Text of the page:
With commencement less than 40 days away, Keene State College seniors admit they are starting to become more worried about their lives after graduation.
Louise Ewing is a career advisor in the KSC Academic and Career Advising Center in the Elliot Center on campus.
Ewing shared advice she said all college students can benefit from.
Ewing also said that seniors should be starting to apply for jobs for after graduation and should be working on building their resumes and connections.
“I would say if you’re starting to see positions you want that are open now, you should go ahead and start applying because on your resume students should have their expected graduation date so employers will know when you’re available, and the hiring process can take time,” she said. She explained that this is the perfect time for seniors to start applying and if the employer decides they need to fill the position sooner they will, but they may wait. However, Ewing explained, “Eighty percent of jobs are found through networking, so you want to spend eighty percent of your time building your network, but the other twenty percent you want to look at websites, but that isn’t where you want to sit.”
She explained LinkedIn is a great website to make connections. She said the purpose of networking on LinkedIn isn’t to ask people for a job, but it’s more about asking them advice, information about working in the field and how they went about their job search.
KSC senior Katie Wynot said she has a LinkedIn and believes this is a valuable tool for the “modern day networking world.”
“I have been able to connect with students, professional employers, companies, trending groups for tips in my field and potential jobs in the areas I see for employment,” she explained.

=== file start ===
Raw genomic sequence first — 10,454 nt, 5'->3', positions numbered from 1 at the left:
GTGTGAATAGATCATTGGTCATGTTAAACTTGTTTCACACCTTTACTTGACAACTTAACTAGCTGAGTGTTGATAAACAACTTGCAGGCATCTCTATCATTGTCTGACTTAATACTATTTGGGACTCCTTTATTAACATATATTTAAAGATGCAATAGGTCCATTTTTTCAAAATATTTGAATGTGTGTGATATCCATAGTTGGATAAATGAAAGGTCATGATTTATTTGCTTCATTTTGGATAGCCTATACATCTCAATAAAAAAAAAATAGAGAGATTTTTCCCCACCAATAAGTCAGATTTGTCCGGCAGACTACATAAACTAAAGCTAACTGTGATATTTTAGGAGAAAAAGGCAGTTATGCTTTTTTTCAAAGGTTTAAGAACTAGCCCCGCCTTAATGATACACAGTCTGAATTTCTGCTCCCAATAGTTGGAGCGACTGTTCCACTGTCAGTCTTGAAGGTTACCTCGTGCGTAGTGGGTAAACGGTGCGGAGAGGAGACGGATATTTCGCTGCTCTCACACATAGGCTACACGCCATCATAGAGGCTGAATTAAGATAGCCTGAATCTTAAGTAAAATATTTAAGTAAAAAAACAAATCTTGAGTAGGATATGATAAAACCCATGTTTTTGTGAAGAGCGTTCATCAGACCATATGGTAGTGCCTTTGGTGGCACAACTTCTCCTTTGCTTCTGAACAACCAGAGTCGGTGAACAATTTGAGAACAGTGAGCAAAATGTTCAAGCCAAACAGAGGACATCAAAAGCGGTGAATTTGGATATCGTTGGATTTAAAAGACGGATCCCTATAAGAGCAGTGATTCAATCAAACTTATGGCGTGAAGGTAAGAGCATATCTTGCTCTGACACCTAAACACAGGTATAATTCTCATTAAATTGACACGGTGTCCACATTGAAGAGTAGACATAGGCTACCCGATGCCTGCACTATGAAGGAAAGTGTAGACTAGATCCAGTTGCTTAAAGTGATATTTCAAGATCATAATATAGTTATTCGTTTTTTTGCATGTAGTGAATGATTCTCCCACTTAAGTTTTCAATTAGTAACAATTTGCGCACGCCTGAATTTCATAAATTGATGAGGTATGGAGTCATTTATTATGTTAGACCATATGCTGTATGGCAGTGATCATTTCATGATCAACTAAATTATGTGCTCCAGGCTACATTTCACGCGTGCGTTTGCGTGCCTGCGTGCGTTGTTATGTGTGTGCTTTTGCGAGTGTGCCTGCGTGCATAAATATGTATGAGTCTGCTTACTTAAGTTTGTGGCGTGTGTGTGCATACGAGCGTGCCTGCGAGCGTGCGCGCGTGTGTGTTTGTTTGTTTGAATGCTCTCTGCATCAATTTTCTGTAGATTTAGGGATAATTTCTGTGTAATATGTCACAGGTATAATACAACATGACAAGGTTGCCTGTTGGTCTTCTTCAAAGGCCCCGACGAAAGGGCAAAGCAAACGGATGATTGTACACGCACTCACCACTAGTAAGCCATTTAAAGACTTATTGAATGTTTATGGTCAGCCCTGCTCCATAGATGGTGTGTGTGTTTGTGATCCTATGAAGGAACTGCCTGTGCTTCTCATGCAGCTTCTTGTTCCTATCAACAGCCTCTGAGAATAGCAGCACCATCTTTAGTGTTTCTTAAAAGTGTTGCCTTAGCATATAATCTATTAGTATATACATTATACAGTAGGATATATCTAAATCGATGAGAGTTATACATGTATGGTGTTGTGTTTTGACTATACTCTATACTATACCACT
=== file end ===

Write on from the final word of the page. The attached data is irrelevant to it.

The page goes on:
She said that LinkedIn has helped her start her job search for post-graduation. However, she said she doesn’t expect to just be handed a job and realizes the importance of persistence.
“Beginning with LinkedIn and following up with job sites for my field, I know I would like to work in the non-profit sector, therefore I will follow up on all non-profit organizational sites, get recommendations from my supervisor at my internship and send emails to potential employers,” she explained.
She continued, “This form of networking is subtle because you are actively showing interest and forming connections with potential employers by simply having a conversation.” For students that don’t have a LinkedIn or don’t know how to operate the website, Ewing said Students.linkedIn.com has great videos and tips on how to use the website. She explained, “It does a really great job at getting you started, such as how to create a profile, how to start networking, how to do career research…”
She added, “There’s a KSC alumni group that would be great for students to join.”
Since LinkedIn is a networking site, she said it is important for students and alumni to present themselves professionally. A big part of this, she said, is having a presentable and professional picture.
Ewing advised, “Take a nice picture where you’re wearing professional clothing with a nice backdrop. Don’t use pictures that aren’t professional, where you’re not the only one in the picture, you want to be thinking ‘What’s the professional face I want to put forward?’”
She added on April 7 a KSC professor will be taking pictures on campus so students can get a professional headshot for job hunting.
Ewing said another way students can also network is by putting the word out to everyone they know.